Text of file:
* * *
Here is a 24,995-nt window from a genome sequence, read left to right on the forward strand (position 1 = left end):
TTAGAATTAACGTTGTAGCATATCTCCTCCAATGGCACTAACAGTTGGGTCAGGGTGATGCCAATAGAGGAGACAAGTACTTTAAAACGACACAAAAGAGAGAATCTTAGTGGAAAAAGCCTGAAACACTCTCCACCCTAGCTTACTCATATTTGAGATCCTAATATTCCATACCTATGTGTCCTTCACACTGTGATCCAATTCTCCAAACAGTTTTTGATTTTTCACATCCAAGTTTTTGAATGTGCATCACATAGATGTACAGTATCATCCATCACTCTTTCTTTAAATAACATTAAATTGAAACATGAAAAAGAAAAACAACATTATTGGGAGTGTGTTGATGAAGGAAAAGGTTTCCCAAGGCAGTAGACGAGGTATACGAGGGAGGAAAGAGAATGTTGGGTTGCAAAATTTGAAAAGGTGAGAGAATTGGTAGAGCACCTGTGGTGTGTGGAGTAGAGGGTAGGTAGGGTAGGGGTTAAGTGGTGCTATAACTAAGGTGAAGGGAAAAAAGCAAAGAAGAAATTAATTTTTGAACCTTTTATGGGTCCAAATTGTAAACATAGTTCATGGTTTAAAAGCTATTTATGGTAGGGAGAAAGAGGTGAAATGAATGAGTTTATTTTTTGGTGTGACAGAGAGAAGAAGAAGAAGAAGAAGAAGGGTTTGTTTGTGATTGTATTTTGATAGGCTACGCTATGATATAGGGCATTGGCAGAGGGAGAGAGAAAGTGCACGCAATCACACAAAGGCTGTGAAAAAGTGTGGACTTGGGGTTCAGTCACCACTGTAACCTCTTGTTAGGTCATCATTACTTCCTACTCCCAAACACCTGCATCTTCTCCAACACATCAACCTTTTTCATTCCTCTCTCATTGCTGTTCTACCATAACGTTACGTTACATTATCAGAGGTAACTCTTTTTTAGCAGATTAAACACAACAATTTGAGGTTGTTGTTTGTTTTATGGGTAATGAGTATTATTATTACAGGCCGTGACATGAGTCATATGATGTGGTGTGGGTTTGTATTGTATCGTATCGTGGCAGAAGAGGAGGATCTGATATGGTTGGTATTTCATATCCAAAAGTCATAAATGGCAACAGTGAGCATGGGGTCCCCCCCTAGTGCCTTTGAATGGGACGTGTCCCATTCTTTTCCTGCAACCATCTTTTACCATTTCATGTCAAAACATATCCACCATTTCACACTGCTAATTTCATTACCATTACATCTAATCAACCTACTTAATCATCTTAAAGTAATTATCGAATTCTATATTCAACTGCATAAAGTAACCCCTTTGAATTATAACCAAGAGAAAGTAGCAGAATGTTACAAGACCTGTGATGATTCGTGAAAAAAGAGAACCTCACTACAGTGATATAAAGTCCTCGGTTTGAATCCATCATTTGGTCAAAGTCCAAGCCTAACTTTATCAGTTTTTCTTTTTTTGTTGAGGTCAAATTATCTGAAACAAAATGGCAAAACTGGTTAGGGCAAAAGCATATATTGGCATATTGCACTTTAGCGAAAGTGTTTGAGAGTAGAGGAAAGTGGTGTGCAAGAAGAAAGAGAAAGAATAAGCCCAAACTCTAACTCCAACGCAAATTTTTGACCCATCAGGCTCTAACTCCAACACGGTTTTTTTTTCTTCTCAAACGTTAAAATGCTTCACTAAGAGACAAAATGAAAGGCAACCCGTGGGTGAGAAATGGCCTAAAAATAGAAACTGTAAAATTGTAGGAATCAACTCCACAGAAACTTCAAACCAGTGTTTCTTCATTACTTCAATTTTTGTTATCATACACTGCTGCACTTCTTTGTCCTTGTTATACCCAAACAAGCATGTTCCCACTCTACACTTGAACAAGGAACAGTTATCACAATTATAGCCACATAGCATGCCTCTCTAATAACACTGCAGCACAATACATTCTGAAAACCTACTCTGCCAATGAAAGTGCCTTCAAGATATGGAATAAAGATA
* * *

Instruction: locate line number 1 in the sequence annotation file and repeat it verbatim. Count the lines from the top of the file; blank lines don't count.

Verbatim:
Here is a 24,995-nt window from a genome sequence, read left to right on the forward strand (position 1 = left end):